In the 1980s, several trends begun earlier continued to play themselves out. The simplification of graphics and decals continued. Bertin’s distributorship for Shimano manifested itself in Shimano’s evolving domination of the OEM gruppos found on new Bertins. The bicycles themselves were built with simplier and more easily finished lugs and tubing choice moved away from the traditional reliance on Vitus to further proliferation of Reynolds into 531 Professional and 501. Columbus Aelle was used extensively at lower price points with Columbus SL being found in the SSC ( Special Service Course ) just like 531 Professional. Durifort/888 and Super Vitus remained in the middle price lines along with three tube 531 framesets. Chrome forks in the Italian style proliferated in the high end bicycles and framesets.
Readers should be aware that some sequencing of the graphic periods in the 80s and thereafter remains conjectural and subject to change as my documentation for the period is less complete than for the eras to date. Any reader is welcome to email me with either corrections or additions.
The bicycle illustrated above is a 1981 C 70. The process of simplification can be seen in the lack of contrasting paint panels and the chrome fork on this higher end model. The frame graphics remained on the seat tube as did the World Championship stripes. The head tube logo was the classic foil flag and eagle which had begun in the 60s. The A.B. diamond decal and the yellow top tube riband remained as previously in the late 70s. Tubing decals remained at the top of the seat tube and the top of each fork blade. Bertin traditionally mixed tubing applications and continued to do so in the 1980s. It would not be unusual to see a Super Vitus main frame with Durifort/888 forks or a Columbus Aelle Tretubi (Three Main Tubes) with Durifort branded forks. The model C 35 did the same thing with Reynolds 531 main tubes and Vitus Durifort in the forks and stays. Vitus Duralinox glued aluminum framesets were branded with the same graphics as the steel bicycles and carried the 979 tubing stickers on the downtube and on both fork blades. ( See photo below )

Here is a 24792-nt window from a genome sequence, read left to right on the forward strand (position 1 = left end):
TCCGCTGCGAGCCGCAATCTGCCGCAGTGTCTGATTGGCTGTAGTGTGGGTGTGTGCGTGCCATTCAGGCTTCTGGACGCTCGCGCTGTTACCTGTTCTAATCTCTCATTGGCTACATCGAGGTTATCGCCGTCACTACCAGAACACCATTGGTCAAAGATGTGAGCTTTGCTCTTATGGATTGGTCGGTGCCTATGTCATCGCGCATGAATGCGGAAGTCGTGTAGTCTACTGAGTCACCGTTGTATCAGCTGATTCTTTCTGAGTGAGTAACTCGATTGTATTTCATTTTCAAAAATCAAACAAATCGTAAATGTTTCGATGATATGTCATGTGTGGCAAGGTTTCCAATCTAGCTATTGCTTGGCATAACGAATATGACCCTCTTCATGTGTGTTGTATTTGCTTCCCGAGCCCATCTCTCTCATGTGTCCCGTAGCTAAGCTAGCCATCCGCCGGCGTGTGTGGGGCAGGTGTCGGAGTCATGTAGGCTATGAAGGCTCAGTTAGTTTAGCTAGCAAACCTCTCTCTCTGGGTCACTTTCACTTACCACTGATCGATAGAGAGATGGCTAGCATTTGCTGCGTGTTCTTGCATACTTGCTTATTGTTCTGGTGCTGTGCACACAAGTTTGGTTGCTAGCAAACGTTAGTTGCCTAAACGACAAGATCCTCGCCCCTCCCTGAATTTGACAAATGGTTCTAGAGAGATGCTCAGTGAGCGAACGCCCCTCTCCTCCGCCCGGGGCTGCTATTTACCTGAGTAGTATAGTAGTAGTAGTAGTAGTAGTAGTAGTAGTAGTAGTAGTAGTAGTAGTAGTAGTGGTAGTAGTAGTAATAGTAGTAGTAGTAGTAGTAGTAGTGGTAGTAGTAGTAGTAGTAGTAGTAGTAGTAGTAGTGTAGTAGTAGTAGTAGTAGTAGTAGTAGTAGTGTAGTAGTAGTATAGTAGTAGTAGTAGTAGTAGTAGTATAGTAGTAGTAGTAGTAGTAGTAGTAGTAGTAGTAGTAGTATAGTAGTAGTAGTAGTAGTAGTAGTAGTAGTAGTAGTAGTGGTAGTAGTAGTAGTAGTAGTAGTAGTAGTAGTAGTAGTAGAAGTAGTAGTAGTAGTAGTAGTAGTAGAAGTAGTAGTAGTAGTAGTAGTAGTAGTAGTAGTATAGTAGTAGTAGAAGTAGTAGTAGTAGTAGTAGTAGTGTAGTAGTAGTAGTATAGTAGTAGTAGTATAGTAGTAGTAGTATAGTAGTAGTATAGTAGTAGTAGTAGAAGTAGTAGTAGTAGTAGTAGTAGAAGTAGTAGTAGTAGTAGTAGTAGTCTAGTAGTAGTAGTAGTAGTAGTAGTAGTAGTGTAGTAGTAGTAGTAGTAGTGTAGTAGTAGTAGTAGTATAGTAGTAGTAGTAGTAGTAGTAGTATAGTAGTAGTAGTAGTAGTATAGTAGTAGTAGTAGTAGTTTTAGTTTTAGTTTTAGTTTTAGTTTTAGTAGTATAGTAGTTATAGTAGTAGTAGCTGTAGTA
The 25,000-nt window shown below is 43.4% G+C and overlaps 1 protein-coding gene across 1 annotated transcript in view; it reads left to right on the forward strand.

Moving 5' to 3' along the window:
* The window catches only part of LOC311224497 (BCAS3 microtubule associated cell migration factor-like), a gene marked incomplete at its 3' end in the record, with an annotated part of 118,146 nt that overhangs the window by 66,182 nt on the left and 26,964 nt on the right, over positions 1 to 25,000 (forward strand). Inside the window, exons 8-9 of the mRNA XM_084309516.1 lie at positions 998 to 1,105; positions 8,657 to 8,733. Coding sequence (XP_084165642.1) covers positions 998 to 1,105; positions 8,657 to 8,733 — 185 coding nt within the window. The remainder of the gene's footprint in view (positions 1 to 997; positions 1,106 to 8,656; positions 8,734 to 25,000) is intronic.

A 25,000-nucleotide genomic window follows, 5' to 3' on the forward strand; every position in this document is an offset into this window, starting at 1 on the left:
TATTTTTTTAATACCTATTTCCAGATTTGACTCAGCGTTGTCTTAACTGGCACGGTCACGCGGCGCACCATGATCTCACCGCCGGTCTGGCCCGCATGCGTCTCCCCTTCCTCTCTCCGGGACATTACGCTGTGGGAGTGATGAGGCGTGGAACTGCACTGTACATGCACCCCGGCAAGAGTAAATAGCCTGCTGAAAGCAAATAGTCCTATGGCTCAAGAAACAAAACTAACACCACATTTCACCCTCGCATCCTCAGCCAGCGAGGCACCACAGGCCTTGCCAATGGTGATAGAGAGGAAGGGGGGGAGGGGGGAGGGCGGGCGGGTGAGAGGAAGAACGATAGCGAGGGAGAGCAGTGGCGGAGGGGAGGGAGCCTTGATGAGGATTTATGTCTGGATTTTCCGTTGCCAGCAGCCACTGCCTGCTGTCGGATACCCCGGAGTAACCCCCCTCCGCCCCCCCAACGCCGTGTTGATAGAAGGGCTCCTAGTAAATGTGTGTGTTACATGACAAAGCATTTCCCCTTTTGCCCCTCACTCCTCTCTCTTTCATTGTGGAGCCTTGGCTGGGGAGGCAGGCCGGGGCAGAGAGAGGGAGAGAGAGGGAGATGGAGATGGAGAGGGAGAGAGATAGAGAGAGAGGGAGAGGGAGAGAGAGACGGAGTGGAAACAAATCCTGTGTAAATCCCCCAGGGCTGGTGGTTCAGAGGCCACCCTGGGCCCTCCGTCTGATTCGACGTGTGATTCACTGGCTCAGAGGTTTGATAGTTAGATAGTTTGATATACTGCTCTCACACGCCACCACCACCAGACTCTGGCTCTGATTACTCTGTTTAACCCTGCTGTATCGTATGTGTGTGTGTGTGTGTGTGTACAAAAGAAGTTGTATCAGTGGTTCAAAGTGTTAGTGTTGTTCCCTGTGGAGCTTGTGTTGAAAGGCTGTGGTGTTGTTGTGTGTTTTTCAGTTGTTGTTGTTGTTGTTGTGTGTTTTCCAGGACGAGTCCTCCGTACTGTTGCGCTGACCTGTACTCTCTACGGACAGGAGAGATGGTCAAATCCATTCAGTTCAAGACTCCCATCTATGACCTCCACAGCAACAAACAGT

As the 80s progressed, Bertin redesigned their graphics format. The full Andre Bertin name on the seat tube was replaced by a yellow eagle and below it just the name Bertin in capitals. Twin bands around the seat tube were found above and below the name. As well, the name Bertin in capitals was now found on the down tube with “wings” on either side. Graphics varied in colour to contrast with the frame colour of the bike. One notable change was the shift to a new style of head tube badge. The coloured badge on silver foil characteristic of the 1960s and 70s was replaced by a coloured decal version similar in form to the eagle found on the seat tube. While the decade advanced, Bertins, in the more costly price points, acquired fully chromed forks and, sometimes, rear stays. The following picture shows the new graphics and the Italianate appearance of one of these mid-80s models. The A.B. diamond found on Bertins since the 1950s along with the “Made in France” yellow riband were applied occasionally in the early years of the decade but were gone by the decade’s end.
Bertin continued to market Vitus alloy framesets in their own graphics including the Futural with its monostay as shown in the illustration which follows. These were painted unlike earlier Vitus’ framesets which had the typical colour anodized main tubes of the 979.
By the middle of the 80s, graphics were again evolving. Once more the decals were simplified with the cost saving method of reducing the number of colours in the decal to cut costs of reproduction. French manufacturers were struggling against off shore imports given a favoured status by EU trade rules and costs had to be controlled. In the examples which follow, the changes can be clearly seen.
The seat tube/down tube arrangement of decals was retained but the the graphics were often monochromatic matching the frame colour. As well, there was a return to the foil head badge but with a modified design as can be seen in the accompanying illustration.
Tubing decals underwent a process of simplification as well. The bicycle which follows has Reynolds 501 decals of the new, simplified style. The earlier, more complex TI-Reynolds format gave way to the bolder style illustrated. Fork blades were marked near the top of the blades as shown on this sample bike.
As the decade closed, Cycles Bertin would follow the trends outlined earlier and move towards an outright sale of the company in 1993 which would remove Mr. Bertin from management.